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4 Ways to Be More Assertive In Sales

assertive in sales

richardsonsalestraining23 July 2019Blog

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Attention is a limited resource. Priorities compete for the customer’s time, leaving little for sales professionals. This characteristic of modern selling comes at a time when activities like attending meetings, responding to emails and taking calls demand about 80 percent of the customer’s time, according to research published in the Harvard Business Review.

This relentless routine might explain why some sales professionals have resorted to aggressive tactics to earn the customer’s attention.

These aggressive tactics are characterised by leading the sales conversation with ready-made assertions designed to push the customer into an agreement. While such an approach may grab the customer’s attention early, it lacks the sustainability of a more thoughtful approach: asserting a point of view.

Asserting a point of view in sales helps reframe and illuminate the customer’s thinking to deepen the discussion. In doing so, the customer can arrive at an understanding of the solution’s value in a way that is more resonant with their thinking.

Sales professionals need to engage, not just impress. At Richardson Sales Performance, we believe there is a smarter way to earn the customer’s attention and make the sale. We believe the answer is asserting a point of view.

Asserting a Point of View in Sales

An aggressive approach instructs the customer on how to think. In contrast, an assertive approach to selling aims to shape the customer’s thinking by revealing the full scope of risks and opportunities.

Asserting a point of view, however, requires a thoughtful approach. The reason: the customer’s thinking represents the sum of their experiences and biases accrued over a career. Shaping these contours requires several strategies working in conjunction with one another.

Here, we break down the four key behaviours sales professionals need to assert a point of view.

1. Normalise Discussions of Risk

A sense of risk pervades every buying decision. The customer faces reputational risk and financial risk. In the urge to win the sale, it is tempting to assure the customer that all risks have been identified and eliminated. In truth, risk can never be fully removed. Sales professionals must help acclimate the customer to an environment in which a degree of risk is commonplace. Discussing concerns in an open manner makes the risks less abstract. Bringing clarity to these issues helps the customer develop more comfort with the decision to move forward.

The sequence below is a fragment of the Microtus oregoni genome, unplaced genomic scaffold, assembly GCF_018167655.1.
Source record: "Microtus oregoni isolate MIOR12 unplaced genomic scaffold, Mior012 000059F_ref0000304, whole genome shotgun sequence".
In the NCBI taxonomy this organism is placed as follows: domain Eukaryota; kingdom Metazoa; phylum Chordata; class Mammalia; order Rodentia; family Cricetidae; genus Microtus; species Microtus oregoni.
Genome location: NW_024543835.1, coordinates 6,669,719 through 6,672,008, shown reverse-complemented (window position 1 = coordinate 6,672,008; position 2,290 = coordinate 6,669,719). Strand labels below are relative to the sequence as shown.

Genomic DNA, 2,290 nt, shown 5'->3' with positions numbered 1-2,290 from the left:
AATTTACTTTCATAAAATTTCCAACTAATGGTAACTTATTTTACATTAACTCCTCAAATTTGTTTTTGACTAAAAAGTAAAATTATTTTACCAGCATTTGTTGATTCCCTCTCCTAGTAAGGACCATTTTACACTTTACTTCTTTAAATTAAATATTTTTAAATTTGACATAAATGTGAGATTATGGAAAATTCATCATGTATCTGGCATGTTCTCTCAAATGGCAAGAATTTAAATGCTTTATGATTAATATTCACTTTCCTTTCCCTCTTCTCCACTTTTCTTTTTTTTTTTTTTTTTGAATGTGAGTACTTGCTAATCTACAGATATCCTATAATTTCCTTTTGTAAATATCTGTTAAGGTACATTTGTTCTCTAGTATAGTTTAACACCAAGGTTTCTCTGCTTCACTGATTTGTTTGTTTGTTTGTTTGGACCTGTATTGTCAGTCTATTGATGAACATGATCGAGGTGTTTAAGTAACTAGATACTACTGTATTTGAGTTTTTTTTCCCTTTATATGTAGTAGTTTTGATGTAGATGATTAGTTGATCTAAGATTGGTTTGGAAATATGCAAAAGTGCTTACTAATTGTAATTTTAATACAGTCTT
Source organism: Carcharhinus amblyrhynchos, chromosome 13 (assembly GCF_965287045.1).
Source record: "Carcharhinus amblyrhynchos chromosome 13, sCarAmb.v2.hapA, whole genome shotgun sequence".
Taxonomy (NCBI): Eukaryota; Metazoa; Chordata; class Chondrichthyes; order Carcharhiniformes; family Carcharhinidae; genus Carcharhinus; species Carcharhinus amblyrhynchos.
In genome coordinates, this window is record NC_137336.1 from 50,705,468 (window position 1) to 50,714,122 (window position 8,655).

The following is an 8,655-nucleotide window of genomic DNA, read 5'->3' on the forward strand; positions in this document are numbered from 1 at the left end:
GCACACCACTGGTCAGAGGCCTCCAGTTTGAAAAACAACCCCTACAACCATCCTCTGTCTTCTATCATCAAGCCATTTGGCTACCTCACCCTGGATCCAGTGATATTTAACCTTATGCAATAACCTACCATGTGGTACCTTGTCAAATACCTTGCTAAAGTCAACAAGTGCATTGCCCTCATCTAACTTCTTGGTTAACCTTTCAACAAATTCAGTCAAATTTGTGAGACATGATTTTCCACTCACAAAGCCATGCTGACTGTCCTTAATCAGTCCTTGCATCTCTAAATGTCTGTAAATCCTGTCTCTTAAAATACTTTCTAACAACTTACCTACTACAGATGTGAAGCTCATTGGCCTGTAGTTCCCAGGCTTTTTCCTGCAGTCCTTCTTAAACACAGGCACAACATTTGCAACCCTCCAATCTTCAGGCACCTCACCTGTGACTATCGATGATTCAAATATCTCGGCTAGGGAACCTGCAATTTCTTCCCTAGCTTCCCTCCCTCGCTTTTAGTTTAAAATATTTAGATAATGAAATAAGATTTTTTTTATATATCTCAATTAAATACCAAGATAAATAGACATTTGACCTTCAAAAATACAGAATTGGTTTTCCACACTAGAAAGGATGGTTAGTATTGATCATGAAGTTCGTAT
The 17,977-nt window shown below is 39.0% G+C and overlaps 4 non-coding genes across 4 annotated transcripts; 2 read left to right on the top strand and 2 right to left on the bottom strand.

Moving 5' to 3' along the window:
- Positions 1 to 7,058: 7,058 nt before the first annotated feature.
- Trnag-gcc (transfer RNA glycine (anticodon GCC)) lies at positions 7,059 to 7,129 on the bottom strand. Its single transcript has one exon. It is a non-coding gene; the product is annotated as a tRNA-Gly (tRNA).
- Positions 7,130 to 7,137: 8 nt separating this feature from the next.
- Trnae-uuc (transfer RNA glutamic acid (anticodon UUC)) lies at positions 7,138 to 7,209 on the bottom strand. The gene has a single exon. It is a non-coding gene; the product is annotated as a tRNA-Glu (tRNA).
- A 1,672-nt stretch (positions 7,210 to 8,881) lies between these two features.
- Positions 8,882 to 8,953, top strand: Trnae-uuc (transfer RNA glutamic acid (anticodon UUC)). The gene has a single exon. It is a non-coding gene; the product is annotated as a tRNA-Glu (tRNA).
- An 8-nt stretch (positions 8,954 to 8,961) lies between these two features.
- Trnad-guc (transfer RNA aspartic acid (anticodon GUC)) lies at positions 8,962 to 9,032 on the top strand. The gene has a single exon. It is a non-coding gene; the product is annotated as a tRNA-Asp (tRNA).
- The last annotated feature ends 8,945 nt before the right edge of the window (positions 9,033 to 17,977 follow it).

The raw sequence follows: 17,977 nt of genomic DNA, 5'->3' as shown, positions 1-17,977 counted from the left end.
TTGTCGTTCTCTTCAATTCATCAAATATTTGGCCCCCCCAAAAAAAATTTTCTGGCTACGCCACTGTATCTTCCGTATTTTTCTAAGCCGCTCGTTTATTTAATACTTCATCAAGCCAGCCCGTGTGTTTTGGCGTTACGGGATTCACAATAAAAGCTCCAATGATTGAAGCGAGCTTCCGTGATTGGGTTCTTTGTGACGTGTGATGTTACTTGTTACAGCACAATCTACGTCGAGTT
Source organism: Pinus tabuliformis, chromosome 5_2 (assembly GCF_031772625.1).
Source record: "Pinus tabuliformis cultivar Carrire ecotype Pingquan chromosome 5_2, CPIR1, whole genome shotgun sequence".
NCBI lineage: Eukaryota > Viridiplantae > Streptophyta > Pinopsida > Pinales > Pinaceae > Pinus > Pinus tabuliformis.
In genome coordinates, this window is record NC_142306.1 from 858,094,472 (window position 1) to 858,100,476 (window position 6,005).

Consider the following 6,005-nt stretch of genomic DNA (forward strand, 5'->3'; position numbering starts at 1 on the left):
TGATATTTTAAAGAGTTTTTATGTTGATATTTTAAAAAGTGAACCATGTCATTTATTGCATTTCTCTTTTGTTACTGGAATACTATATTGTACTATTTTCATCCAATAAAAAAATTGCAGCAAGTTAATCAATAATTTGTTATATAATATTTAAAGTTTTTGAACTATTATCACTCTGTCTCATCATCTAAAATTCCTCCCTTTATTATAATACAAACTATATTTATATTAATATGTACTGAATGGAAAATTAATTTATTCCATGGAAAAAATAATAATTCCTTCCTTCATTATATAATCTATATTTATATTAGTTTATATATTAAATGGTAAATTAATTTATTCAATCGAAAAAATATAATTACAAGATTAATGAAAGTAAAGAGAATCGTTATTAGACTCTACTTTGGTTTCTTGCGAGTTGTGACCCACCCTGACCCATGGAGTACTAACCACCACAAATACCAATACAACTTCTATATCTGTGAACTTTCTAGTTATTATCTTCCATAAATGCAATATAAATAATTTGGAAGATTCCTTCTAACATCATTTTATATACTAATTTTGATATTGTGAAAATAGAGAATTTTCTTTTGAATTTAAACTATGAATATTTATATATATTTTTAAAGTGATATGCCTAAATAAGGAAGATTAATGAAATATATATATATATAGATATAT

2. Ask Reflection Questions

Reflection questions encourage the customer to think more deeply about the topic and fully consider the sales professional’s viewpoint. These questions serve both parties. The sales professional learns more about what matters to the customer. At the same time, the customer is engaging in an exercise designed to help them crystalise their understanding of the challenges and goals they’re facing.

3. Use Specific, Nontechnical Language

Assertiveness in sales is about making your position known. The best way to do so is with language free of jargon that makes the messaging clear. The value of this approach is evident in a study exploring the use of technical vs. everyday language. Researchers examined how participants gauged an author’s credibility using different word choices. Their results showed that “technical language use negatively affected authors’ integrity and the credibility” of their information.

4. Build Trust Through Transparency

Asserting a point of view is of little use if it goes unnoticed by senior decision-makers. Therefore, sales professionals must gain access to this group. To do so, they must build trust. Building trust is difficult in selling scenarios because customers are aware that they are being sold to. Sales professionals can overcome this challenge by becoming transparent. They must show the customer their intent and the value it has for both parties. Sales professionals should not hesitate to become an open book. For many customers, the fact that the sales professional is willing to share information is more important than the content of the information.

Aggressive tactics are a short sprint in a long race. They earn attention early, then falter fast. Effective sales professionals are prepared for the length of the buyer’s journey, which is a force unto itself and refuses to take orders from anyone demanding control. Sales professionals must keep pace with and anticipate the twists and turns in the journey. Entering the sales conversation with an expectation that the customer’s challenge is in focus and fully understood ignores the reality that the customer needs change throughout the sale. Normalised risks, reflection questions, clear language and transparency all work to help the sales professional assert a point of view without resorting to aggressiveness.

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